I’m not so much a reader of YA, but Rowell, deservedly, gets a lot of praise and I’ve heard nothing but good things about Eleanor and Park. I liked it fine, but it’s not one that really sticks to my ribs.
Summary: It’s 1986, Eleanor is a new kid in high school in Omaha. She meets Park on the school bus — Eleanor dresses weird and comes from a rough family background; Park is biracial and generally just tries to keep his head down. They bond over comic books and music and fall in love.
I liked what this book had to say, I liked the diversity of characters, and I liked that both Eleanor and Park dealt with real problems as well as “high school problems.” That’s a rare combination to find in a book. I also liked how real Eleanor’s reactions seemed, how she withdrew from her family and tried to manage her siblings, how she was mature enough to know what was going on but not mature enough to know–really–what to do about it. I liked how Park slowly figured out what Eleanor needed from him, and how to listen and draw her out. I liked the descriptions of young love, and the side-by-side comparisons of how Park saw Eleanor vs how she saw herself. And I loved the well-drawn supporting characters.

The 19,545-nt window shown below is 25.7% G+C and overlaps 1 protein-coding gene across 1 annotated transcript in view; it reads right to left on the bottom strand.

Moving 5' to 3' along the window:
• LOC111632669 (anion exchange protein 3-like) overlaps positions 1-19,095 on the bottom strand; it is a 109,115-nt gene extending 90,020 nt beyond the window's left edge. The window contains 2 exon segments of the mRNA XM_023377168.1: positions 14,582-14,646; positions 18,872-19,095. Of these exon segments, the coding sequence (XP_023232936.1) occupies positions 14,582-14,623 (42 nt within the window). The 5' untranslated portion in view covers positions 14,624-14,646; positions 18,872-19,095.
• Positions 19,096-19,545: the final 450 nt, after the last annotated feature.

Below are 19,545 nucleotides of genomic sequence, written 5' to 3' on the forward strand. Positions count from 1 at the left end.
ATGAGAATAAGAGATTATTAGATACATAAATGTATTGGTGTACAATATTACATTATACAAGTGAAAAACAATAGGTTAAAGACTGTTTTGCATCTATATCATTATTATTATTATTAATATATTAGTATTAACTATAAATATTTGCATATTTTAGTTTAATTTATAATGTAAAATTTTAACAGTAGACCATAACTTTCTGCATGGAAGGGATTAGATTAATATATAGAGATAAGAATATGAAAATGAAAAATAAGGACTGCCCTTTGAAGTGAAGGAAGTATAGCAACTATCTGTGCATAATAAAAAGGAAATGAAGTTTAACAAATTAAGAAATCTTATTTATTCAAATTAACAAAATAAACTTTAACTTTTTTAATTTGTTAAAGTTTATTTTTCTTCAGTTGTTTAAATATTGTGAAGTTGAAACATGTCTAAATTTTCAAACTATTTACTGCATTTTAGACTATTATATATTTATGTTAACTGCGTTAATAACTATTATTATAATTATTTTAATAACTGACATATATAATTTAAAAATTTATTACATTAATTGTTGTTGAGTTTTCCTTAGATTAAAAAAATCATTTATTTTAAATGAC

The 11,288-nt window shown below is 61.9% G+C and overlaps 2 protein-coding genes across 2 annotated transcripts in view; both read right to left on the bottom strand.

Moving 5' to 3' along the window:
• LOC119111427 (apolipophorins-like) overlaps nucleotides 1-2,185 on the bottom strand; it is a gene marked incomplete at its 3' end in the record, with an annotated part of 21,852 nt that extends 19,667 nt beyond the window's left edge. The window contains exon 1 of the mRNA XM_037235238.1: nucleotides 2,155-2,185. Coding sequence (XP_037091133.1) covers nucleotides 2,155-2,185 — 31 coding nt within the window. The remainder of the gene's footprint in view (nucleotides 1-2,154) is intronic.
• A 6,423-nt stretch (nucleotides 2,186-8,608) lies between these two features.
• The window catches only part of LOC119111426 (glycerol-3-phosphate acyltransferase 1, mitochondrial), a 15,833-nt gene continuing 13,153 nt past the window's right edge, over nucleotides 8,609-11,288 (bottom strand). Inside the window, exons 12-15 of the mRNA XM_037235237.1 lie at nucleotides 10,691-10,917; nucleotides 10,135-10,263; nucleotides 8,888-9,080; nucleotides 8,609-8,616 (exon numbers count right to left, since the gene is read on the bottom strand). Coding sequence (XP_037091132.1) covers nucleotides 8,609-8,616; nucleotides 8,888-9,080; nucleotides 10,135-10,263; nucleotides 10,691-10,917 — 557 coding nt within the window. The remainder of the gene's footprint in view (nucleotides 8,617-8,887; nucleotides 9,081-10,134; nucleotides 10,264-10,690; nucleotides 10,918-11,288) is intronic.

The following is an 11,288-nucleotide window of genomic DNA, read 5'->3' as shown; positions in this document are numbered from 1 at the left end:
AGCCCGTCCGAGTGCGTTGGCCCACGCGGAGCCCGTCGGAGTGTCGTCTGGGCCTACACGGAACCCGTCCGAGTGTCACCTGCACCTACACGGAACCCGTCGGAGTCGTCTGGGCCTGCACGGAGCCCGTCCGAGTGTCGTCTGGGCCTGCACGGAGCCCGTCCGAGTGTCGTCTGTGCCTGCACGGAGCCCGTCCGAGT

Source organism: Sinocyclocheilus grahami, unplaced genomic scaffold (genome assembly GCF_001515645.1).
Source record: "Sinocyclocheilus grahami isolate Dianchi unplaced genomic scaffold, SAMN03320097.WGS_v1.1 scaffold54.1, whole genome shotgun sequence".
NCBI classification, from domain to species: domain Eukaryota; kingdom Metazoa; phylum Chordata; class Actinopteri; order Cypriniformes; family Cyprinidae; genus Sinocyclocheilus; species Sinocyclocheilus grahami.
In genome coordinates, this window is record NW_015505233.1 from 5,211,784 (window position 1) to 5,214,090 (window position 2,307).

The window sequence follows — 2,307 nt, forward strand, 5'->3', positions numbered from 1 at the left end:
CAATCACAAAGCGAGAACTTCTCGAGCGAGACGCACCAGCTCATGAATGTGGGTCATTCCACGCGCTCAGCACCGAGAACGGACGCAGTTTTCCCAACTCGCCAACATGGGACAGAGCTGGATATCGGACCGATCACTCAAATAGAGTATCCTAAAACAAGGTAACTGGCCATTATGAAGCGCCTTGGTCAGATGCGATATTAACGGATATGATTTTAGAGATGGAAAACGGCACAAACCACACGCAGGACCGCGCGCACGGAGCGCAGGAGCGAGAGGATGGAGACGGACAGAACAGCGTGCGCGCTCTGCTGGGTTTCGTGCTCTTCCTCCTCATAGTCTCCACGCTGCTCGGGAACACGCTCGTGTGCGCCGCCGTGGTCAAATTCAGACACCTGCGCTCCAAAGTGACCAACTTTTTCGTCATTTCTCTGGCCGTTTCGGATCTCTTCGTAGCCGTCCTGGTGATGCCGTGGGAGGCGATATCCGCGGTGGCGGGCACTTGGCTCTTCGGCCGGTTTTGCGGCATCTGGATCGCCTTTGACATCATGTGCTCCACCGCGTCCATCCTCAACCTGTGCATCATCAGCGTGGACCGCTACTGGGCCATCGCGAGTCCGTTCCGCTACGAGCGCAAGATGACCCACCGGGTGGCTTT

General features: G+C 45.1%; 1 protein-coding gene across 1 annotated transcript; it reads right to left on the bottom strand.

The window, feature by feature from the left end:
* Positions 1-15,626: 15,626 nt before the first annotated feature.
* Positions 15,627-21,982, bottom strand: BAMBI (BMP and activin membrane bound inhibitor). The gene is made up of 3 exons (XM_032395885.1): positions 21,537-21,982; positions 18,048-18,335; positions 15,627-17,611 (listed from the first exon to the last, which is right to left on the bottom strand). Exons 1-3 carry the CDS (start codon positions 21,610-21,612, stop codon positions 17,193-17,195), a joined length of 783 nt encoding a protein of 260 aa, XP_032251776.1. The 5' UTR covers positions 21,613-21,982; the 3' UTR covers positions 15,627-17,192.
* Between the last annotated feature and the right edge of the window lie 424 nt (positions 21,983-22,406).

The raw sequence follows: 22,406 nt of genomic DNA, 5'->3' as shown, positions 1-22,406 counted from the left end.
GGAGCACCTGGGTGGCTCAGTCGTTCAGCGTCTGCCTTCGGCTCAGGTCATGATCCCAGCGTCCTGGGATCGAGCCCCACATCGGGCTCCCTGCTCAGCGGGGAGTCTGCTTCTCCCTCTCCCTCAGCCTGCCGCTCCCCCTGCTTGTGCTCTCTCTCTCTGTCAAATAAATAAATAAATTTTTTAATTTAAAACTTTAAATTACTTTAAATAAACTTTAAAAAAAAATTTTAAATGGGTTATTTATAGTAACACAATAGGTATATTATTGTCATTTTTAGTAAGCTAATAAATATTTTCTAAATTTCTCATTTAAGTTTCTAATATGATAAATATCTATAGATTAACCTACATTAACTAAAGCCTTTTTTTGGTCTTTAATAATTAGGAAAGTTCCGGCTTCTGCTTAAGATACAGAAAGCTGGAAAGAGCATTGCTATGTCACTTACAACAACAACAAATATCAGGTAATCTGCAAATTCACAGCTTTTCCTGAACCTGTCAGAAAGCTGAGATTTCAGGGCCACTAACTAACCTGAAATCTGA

However, I didn’t connect to the characters very much, and I think it’s because I was a bit underwhelmed by the style–it simply didn’t elicit much emotion for me. I can’t really put my finger on why, exactly–maybe I’m just not a YA person.
That said, I can see why others like it, and I’m glad it exists, and I can think of a few people I’ll be recommending it to.